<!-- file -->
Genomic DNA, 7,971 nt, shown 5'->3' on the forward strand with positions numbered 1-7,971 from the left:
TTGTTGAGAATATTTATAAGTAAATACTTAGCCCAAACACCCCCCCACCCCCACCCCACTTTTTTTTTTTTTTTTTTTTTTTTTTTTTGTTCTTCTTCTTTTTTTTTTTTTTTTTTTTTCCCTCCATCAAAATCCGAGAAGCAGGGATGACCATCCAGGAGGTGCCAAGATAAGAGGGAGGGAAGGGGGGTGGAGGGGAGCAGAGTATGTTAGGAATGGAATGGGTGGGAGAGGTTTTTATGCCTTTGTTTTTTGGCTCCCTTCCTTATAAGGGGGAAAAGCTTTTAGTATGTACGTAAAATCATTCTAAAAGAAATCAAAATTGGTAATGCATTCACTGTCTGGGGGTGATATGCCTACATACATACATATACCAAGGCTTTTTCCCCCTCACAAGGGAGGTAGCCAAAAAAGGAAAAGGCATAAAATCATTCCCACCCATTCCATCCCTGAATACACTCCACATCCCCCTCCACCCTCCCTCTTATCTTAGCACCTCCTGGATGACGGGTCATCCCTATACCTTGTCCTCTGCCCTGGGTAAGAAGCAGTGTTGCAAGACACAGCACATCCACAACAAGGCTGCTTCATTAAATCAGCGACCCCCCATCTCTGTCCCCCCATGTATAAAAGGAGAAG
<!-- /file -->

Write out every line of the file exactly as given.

Genomic DNA, 7,971 nt, shown 5'->3' on the forward strand with positions numbered 1-7,971 from the left:
TTGTTGAGAATATTTATAAGTAAATACTTAGCCCAAACACCCCCCCACCCCCACCCCACTTTTTTTTTTTTTTTTTTTTTTTTTTTTTGTTCTTCTTCTTTTTTTTTTTTTTTTTTTTTCCCTCCATCAAAATCCGAGAAGCAGGGATGACCATCCAGGAGGTGCCAAGATAAGAGGGAGGGAAGGGGGGTGGAGGGGAGCAGAGTATGTTAGGAATGGAATGGGTGGGAGAGGTTTTTATGCCTTTGTTTTTTGGCTCCCTTCCTTATAAGGGGGAAAAGCTTTTAGTATGTACGTAAAATCATTCTAAAAGAAATCAAAATTGGTAATGCATTCACTGTCTGGGGGTGATATGCCTACATACATACATATACCAAGGCTTTTTCCCCCTCACAAGGGAGGTAGCCAAAAAAGGAAAAGGCATAAAATCATTCCCACCCATTCCATCCCTGAATACACTCCACATCCCCCTCCACCCTCCCTCTTATCTTAGCACCTCCTGGATGACGGGTCATCCCTATACCTTGTCCTCTGCCCTGGGTAAGAAGCAGTGTTGCAAGACACAGCACATCCACAACAAGGCTGCTTCATTAAATCAGCGACCCCCCATCTCTGTCCCCCCATGTATAAAAGGAGAAG